THE Art of War
Translated from the chinese by:
LIONEL GILES, M.A.
[This is the basic text of Sun Tzu on the Art of War. It was extracted from
Mr. Giles’ complete work as titled above. The commentary itself, which,
of course includes this work embedded within it, has been released as
suntzutxt (or suntzuzip). This is being released only as an adjunct to that
work, which contains a wealth of commentary upon this text.]
I. LAYING PLANS
Sun Tzu said: The art of war is of vital importance to the State.
It is a matter of life and death, a road either to safety or to ruin. Hence it is
a subject of inquiry which can on no account be neglected.
The art of war, then, is governed by five constant factors, to be taken into
account in one’s deliberations, when seeking to determine the conditions
obtaining in the field.
(1) The Moral Law;
(4) The Commander;
(5) Method and discipline.
The Moral Law causes the people to be in complete accord with their
ruler, so that they will follow him regardless of their lives, undismayed by
Heaven signifies night and day, cold and heat, times and seasons.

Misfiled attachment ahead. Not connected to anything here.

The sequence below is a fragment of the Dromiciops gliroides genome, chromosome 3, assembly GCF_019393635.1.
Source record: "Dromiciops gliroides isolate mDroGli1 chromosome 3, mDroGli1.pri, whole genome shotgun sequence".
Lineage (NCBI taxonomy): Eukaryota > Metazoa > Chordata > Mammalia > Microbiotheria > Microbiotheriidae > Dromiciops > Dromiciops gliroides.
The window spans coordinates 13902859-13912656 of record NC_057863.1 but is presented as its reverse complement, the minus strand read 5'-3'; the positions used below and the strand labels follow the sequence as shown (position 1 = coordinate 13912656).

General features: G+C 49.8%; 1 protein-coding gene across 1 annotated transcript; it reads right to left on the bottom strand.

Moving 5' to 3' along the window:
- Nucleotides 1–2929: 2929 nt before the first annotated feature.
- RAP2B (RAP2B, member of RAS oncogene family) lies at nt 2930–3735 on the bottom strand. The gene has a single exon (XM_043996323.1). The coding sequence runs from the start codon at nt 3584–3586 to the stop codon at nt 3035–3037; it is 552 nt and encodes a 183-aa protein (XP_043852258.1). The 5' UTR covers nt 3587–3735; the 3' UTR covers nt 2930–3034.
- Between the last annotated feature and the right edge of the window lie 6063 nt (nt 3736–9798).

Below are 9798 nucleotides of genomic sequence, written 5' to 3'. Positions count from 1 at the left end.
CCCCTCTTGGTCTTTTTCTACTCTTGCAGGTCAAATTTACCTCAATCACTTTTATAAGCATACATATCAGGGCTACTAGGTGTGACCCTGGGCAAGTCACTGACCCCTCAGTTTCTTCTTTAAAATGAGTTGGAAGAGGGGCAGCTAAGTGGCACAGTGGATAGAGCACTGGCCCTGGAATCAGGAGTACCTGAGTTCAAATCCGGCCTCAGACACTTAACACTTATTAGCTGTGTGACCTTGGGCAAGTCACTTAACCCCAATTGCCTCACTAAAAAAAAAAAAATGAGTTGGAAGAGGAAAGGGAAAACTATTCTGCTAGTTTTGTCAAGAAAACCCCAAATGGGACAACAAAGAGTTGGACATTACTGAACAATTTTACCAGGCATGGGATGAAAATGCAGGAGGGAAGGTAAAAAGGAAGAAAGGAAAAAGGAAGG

Earth comprises distances, great and small; danger and security; open
ground and narrow passes; the chances of life and death.
The Commander stands for the virtues of wisdom, sincerely, benevolence,
courage and strictness.
By method and discipline are to be understood the marshaling of the
army in its proper subdivisions, the graduations of rank among the
officers, the maintenance of roads by which supplies may reach the army,
and the control of military expenditure.
These five heads should be familiar to every general: he who knows them
will be victorious; he who knows them not will fail.
Therefore, in your deliberations, when seeking to determine the military
conditions, let them be made the basis of a comparison, in this wise:--
(1) Which of the two sovereigns is imbued with the Moral law?
(2) Which of the two generals has most ability?
(3) With whom lie the adv